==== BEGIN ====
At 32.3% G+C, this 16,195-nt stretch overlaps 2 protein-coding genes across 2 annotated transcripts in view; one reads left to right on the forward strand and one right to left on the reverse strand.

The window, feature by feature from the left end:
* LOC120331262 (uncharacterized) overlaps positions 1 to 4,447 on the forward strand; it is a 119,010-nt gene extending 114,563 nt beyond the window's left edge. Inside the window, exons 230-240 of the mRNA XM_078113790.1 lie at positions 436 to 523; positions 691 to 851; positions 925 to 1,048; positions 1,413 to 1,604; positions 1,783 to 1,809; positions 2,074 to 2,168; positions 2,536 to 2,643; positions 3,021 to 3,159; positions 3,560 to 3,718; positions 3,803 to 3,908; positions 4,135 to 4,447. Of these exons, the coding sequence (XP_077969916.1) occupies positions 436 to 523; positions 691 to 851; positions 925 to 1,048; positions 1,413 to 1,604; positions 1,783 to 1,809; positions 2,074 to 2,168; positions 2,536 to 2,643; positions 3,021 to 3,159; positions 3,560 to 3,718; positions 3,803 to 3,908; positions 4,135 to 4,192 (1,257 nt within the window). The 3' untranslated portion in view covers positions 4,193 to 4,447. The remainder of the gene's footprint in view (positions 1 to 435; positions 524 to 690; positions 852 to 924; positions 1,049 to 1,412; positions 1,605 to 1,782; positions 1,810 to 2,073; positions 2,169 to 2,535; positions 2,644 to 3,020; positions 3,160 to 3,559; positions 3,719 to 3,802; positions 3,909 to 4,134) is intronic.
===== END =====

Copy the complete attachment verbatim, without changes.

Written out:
At 32.3% G+C, this 16,195-nt stretch overlaps 2 protein-coding genes across 2 annotated transcripts in view; one reads left to right on the forward strand and one right to left on the reverse strand.

The window, feature by feature from the left end:
* LOC120331262 (uncharacterized) overlaps positions 1 to 4,447 on the forward strand; it is a 119,010-nt gene extending 114,563 nt beyond the window's left edge. Inside the window, exons 230-240 of the mRNA XM_078113790.1 lie at positions 436 to 523; positions 691 to 851; positions 925 to 1,048; positions 1,413 to 1,604; positions 1,783 to 1,809; positions 2,074 to 2,168; positions 2,536 to 2,643; positions 3,021 to 3,159; positions 3,560 to 3,718; positions 3,803 to 3,908; positions 4,135 to 4,447. Of these exons, the coding sequence (XP_077969916.1) occupies positions 436 to 523; positions 691 to 851; positions 925 to 1,048; positions 1,413 to 1,604; positions 1,783 to 1,809; positions 2,074 to 2,168; positions 2,536 to 2,643; positions 3,021 to 3,159; positions 3,560 to 3,718; positions 3,803 to 3,908; positions 4,135 to 4,192 (1,257 nt within the window). The 3' untranslated portion in view covers positions 4,193 to 4,447. The remainder of the gene's footprint in view (positions 1 to 435; positions 524 to 690; positions 852 to 924; positions 1,049 to 1,412; positions 1,605 to 1,782; positions 1,810 to 2,073; positions 2,169 to 2,535; positions 2,644 to 3,020; positions 3,160 to 3,559; positions 3,719 to 3,802; positions 3,909 to 4,134) is intronic.